Munger left California in November 1873, and by 1877 he had moved to Europe, when he remained until 1893, painting with considerable success in the popular Barbizon style. Munger’s place as a luminist in California was taken by Raymond Dabb Yelland, who arrived in December 1873 or January 1874 Born in England as Raymond Dabb, he added Yelland to his name for reasons unknown when he moved to California. He had been brought to New York City as an infant, attended the National Academy of Design in the late 1860s, and was hired as an instructor there as soon as he concluded his studies.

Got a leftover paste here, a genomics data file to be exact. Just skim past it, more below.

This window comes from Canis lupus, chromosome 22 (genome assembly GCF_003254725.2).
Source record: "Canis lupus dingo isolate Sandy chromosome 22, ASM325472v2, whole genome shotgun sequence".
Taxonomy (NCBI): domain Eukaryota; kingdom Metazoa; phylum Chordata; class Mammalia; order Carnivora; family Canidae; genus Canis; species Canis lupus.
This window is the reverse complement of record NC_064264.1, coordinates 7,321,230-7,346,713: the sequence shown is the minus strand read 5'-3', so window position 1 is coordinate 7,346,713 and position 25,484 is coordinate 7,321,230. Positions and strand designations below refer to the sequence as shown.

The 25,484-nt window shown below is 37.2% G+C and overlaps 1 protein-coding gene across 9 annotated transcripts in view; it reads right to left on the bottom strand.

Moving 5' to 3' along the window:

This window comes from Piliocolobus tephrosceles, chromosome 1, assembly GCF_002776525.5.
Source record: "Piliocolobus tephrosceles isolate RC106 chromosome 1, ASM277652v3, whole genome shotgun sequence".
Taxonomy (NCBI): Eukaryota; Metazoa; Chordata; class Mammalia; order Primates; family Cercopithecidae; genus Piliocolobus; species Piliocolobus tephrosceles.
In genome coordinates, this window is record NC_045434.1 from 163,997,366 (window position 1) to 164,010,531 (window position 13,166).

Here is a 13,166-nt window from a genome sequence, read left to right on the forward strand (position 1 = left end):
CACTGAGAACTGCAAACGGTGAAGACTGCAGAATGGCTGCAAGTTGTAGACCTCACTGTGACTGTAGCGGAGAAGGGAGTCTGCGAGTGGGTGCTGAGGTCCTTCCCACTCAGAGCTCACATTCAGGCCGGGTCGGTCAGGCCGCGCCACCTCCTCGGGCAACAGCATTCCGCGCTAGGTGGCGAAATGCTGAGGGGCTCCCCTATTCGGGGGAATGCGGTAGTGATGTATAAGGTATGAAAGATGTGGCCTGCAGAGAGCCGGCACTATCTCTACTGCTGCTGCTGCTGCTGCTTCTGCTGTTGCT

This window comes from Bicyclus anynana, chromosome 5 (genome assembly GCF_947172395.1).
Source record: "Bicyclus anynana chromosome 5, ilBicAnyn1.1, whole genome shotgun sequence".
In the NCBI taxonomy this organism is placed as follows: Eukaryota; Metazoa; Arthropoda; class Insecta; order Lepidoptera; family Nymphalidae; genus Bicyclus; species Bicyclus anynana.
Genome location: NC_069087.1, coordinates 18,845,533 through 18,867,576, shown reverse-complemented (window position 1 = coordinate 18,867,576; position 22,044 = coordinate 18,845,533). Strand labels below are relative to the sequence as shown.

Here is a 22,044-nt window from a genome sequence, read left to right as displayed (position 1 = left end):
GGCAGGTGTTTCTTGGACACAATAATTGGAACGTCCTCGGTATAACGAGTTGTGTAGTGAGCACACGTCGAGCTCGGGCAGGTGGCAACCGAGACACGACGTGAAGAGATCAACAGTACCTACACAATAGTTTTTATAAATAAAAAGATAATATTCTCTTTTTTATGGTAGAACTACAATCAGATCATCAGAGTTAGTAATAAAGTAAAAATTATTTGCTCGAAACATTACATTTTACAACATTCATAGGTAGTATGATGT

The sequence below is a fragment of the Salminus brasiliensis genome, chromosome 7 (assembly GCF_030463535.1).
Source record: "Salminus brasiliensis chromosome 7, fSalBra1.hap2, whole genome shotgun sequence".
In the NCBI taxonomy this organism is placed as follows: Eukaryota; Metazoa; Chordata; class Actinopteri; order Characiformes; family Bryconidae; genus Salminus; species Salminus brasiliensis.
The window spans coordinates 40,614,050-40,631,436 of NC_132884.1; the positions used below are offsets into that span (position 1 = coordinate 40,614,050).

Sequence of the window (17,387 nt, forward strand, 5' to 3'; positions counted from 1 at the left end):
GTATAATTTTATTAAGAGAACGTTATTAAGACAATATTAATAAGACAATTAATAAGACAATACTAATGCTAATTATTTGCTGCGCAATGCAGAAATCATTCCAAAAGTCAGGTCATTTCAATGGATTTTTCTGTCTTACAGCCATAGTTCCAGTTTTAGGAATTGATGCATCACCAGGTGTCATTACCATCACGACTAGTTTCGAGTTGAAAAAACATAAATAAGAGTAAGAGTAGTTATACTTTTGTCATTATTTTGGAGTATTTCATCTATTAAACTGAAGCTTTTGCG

In California, Yelland embarked on a long career as an art teachers, first at Mills Seminary (now Mills College) in Oakland and then at the California School of Design in San Francisco. He also became a major landscape painter on the West Coast. A versatile artist, he traveled widely, making drawings and oil studies that formed the raw material for his exhibition paintings. His most celebrated works were quiet coastal scenes in the luminist style such as the one in Plate XIV. This large canvas has as its subject a beach, braking waves, and ocean, as simple and empty in composition as Munger’s Glimpse of the Pacific (Pl. XII). Like many of the late paintings of John Frederick Kensett (1816-1872). Yelland’s work appeals to the emotions entirely because of his treatment of light. The reflections of the rosy clouds in the water owe a debt to the technique of Yelland’s colleague James Hamilton (1819-1878). Philadelphia’ leading marine painter, who went to San Francisco in 1875. Unlike Hamilton, whose sunsets are l uridly theatrical, Yelland has muted the sunset colors, producing a mood of delicate melancholy As the critic of the San Francisco Evening Post wrote of Yelland’s painting: “In the general treatment there is delicacy and power, rendering the scene far more attractive than if it were given an exclusively vigorous handling.”  Yelland has treated the waves with similar restraint. Whereas Bierstadt’s waves dramatize the terrifying power of nature, Yelland’s are frozen in mid-break, exhibiting a lacelike beauty all their own. In nature, this beauty is so transient that it passes almost before it can be perceived by the human eye. The poet John Keats (1795-1821) included “the rainbow of the salt sand-wave”  as a natural phenomenon that would inspire melancholy in the beholder because of its evanescent beauty. The artist, on the other band, can create permanent beauty out of the transient nature of the waves. The same applies to twilight, the most beautiful time of day, which lasts only a few moments but is pr eserved forever in a work of art.